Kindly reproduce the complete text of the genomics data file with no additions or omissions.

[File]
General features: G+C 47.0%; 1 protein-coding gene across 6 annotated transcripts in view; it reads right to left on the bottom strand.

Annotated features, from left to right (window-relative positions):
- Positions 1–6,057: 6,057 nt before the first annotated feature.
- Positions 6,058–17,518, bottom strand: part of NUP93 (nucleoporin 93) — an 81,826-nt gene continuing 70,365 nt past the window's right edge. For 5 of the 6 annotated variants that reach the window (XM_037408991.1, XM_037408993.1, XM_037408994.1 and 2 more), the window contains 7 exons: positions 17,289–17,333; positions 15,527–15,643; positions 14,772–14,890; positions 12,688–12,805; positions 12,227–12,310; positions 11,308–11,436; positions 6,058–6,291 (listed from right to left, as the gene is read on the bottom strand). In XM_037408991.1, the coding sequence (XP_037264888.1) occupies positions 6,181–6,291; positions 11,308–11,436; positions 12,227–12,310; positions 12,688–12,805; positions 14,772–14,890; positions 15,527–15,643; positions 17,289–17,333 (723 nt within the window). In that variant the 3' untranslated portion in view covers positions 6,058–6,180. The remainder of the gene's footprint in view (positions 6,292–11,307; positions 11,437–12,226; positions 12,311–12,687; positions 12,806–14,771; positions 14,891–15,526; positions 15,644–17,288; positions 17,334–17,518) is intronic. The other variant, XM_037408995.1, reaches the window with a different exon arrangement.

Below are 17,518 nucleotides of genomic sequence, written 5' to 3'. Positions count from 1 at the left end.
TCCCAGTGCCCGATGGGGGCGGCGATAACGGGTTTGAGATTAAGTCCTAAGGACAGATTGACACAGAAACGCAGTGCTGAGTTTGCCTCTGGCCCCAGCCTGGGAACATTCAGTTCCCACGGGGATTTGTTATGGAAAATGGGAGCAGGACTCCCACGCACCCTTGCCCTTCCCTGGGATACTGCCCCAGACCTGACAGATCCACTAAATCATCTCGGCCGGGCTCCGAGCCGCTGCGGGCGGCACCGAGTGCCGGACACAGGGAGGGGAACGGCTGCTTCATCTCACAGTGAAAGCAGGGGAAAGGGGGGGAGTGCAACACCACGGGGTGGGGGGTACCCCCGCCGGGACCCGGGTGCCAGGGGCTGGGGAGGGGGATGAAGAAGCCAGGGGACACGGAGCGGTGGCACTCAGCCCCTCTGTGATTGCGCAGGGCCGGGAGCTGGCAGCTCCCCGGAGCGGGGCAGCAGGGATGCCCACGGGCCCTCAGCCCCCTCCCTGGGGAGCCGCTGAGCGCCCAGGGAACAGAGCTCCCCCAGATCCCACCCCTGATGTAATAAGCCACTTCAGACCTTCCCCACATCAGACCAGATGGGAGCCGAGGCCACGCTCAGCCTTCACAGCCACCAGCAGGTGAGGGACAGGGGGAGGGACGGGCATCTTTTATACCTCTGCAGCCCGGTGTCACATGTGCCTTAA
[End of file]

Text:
General features: G+C 47.0%; 1 protein-coding gene across 6 annotated transcripts in view; it reads right to left on the bottom strand.

Annotated features, from left to right (window-relative positions):
- Positions 1–6,057: 6,057 nt before the first annotated feature.
- Positions 6,058–17,518, bottom strand: part of NUP93 (nucleoporin 93) — an 81,826-nt gene continuing 70,365 nt past the window's right edge. For 5 of the 6 annotated variants that reach the window (XM_037408991.1, XM_037408993.1, XM_037408994.1 and 2 more), the window contains 7 exons: positions 17,289–17,333; positions 15,527–15,643; positions 14,772–14,890; positions 12,688–12,805; positions 12,227–12,310; positions 11,308–11,436; positions 6,058–6,291 (listed from right to left, as the gene is read on the bottom strand). In XM_037408991.1, the coding sequence (XP_037264888.1) occupies positions 6,181–6,291; positions 11,308–11,436; positions 12,227–12,310; positions 12,688–12,805; positions 14,772–14,890; positions 15,527–15,643; positions 17,289–17,333 (723 nt within the window). In that variant the 3' untranslated portion in view covers positions 6,058–6,180. The remainder of the gene's footprint in view (positions 6,292–11,307; positions 11,437–12,226; positions 12,311–12,687; positions 12,806–14,771; positions 14,891–15,526; positions 15,644–17,288; positions 17,334–17,518) is intronic. The other variant, XM_037408995.1, reaches the window with a different exon arrangement.

Below are 17,518 nucleotides of genomic sequence, written 5' to 3'. Positions count from 1 at the left end.
TCCCAGTGCCCGATGGGGGCGGCGATAACGGGTTTGAGATTAAGTCCTAAGGACAGATTGACACAGAAACGCAGTGCTGAGTTTGCCTCTGGCCCCAGCCTGGGAACATTCAGTTCCCACGGGGATTTGTTATGGAAAATGGGAGCAGGACTCCCACGCACCCTTGCCCTTCCCTGGGATACTGCCCCAGACCTGACAGATCCACTAAATCATCTCGGCCGGGCTCCGAGCCGCTGCGGGCGGCACCGAGTGCCGGACACAGGGAGGGGAACGGCTGCTTCATCTCACAGTGAAAGCAGGGGAAAGGGGGGGAGTGCAACACCACGGGGTGGGGGGTACCCCCGCCGGGACCCGGGTGCCAGGGGCTGGGGAGGGGGATGAAGAAGCCAGGGGACACGGAGCGGTGGCACTCAGCCCCTCTGTGATTGCGCAGGGCCGGGAGCTGGCAGCTCCCCGGAGCGGGGCAGCAGGGATGCCCACGGGCCCTCAGCCCCCTCCCTGGGGAGCCGCTGAGCGCCCAGGGAACAGAGCTCCCCCAGATCCCACCCCTGATGTAATAAGCCACTTCAGACCTTCCCCACATCAGACCAGATGGGAGCCGAGGCCACGCTCAGCCTTCACAGCCACCAGCAGGTGAGGGACAGGGGGAGGGACGGGCATCTTTTATACCTCTGCAGCCCGGTGTCACATGTGCCTTAA